Improving Chronic Kidney Disease Risk Prediction
Biomarkers Highlight Link to Cardiovascular Disease
By Bill Malone
Chronic kidney disease (CKD) sharply raises the risk for cardiovascular disease (CVD), with annual CVD-related mortality increased up to 100-fold in individuals with kidney failure. However, most primary care practices screen fewer than 20% of their diabetic Medicare patients for CKD, and patients are often referred too late to a nephrologist. Underscoring the connection between CKD and CVD, a recent observational study evaluated a panel of CVD-related biomarkers that were able to predict CKD up to 10 years before clinical onset. This issue of Strategies examines those findings.
Although millions of Americans have undiagnosed CKD, early detection remains challenging because the primary biomarker, estimated glomerular filtration rate (eGFR), is only reliable at <60 ml/min/1.73 m2, when most individuals have already lost nearly half their kidney function. CKD’s link to CVD makes for a dangerous combination, with the risk of CVD increased up to 2 times when creatinine levels are >1.4 - 1.5 mg/dL and up to 3.5 times with microalbuminuria.
A team of researchers from the National Heart, Lung, and Blood Institute’s Framingham Heart Study sought to elucidate this relationship. The investigators compared a multi-marker panel of seven circulating biomarkers to incidence of CKD and microalbuminuria in 2,345 participants of the Framingham Offspring Study, a long-term follow-up study of heart disease risk factors and outcomes (J Am Soc Nephrol 2010;21:2017–2019). Among C-reactive protein, renin, plasminogen-activator inhibitor type 1, fibrinogen, B-type natriuretic peptide (BNP), aldosterone, and homocysteine, the latter two biomarkers were significantly associated with CKD incidence. Log-transformed aldosterone, BNP, and homocysteine were also significantly associated with incident microalbuminuria. “This study is a proof of principle that certain biomarkers which are abnormal earlier in the disease process can help target individuals at risk for CKD,” said lead author Caroline Fox, MD, MPH, medical officer for the Framingham Heart Study, and assistant clinical professor of medicine at Harvard Medical School.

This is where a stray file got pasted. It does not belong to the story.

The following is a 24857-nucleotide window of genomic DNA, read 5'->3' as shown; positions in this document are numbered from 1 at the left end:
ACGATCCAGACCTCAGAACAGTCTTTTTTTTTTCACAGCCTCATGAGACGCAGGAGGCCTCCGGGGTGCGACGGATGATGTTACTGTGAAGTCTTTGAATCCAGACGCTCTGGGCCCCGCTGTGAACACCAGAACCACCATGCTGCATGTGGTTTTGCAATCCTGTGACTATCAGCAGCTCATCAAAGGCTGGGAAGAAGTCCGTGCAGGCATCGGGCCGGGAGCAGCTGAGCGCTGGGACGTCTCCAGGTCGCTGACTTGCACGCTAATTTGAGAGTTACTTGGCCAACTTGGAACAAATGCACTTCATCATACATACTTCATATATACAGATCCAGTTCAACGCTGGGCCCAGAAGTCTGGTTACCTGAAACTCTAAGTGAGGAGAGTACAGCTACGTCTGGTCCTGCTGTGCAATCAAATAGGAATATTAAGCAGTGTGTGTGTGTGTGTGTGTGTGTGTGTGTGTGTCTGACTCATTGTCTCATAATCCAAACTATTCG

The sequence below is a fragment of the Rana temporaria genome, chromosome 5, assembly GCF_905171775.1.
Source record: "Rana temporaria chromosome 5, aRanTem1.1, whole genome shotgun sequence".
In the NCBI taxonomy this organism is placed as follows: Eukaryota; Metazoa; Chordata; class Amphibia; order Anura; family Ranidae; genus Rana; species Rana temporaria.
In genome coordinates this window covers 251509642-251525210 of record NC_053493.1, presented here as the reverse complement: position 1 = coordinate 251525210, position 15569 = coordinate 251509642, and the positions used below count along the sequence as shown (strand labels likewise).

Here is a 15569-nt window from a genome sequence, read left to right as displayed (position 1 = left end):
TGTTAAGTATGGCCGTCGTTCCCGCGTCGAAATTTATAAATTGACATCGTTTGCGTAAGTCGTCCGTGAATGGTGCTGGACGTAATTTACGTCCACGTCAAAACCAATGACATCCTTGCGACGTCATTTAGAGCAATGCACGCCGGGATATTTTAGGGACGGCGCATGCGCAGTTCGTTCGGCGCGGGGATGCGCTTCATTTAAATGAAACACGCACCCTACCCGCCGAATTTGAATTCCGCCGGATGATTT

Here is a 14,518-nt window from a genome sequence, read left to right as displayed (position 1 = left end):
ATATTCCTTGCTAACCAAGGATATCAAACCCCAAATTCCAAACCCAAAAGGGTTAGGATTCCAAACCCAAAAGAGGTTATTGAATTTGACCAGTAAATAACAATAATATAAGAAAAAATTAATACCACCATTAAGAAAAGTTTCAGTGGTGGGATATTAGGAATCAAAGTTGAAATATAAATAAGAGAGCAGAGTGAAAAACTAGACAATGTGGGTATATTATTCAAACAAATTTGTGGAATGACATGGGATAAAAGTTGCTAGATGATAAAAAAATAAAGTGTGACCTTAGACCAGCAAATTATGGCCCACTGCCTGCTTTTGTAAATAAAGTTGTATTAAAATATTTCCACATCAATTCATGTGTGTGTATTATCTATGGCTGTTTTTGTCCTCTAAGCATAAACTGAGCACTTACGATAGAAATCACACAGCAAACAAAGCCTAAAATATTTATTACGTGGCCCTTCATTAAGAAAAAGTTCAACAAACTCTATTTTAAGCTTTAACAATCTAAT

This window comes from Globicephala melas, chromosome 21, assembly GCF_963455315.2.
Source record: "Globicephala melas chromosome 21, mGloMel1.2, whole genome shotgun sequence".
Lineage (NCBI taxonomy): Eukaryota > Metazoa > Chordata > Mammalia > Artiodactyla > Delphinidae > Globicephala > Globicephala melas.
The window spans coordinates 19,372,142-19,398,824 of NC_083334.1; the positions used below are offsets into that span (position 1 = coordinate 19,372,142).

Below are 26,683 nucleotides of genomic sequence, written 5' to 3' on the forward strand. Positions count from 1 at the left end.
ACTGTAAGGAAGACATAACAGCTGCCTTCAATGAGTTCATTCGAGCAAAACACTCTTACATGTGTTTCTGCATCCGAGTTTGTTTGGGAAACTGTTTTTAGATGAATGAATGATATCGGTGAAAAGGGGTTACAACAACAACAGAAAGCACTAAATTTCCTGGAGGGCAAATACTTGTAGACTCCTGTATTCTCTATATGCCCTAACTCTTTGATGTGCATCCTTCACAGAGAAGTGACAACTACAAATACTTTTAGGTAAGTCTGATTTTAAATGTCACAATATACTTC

All participants in the study had normal kidney function when blood samples were taken 1995–1998. An average of 9.5 years later, 9% had developed CKD and 8% had microalbuminuria at follow-up. The researchers tested the stored blood to see if the biomarker panel could predict which patients were most likely to develop CKD. The initial analytic step was to evaluate the entire panel of biomarkers in association with CKD, then eliminate them backwards to see which remained significant.
Though BNP, aldosterone, and homocysteine are fairly common and have been evaluated in association with various disease states, this is the first time they have been shown to possess incremental predictive utility for CKD, Fox noted. “Homocysteine has been looked at in multiple settings, including reducing homocysteine as a means of reducing risk, but it hasn’t been borne out in clinical trials. However, homocysteine is very strong in our data, so it may be that it is just an alternative marker of filtration and not the causal pathway,” she said. Aldosterone is associated with inflammation and fibrosis, the authors noted, while BNP may have a unique association in the renal system: “The natriuretic peptides have been implicated in renal disease in several experimental studies where they seem to protect against mesangial fibrosis, glomerular hypertrophy, and glomerular hyperfiltration. Therefore, higher BNP levels may also reflect compensatory responses to limit subclinical renal disease.”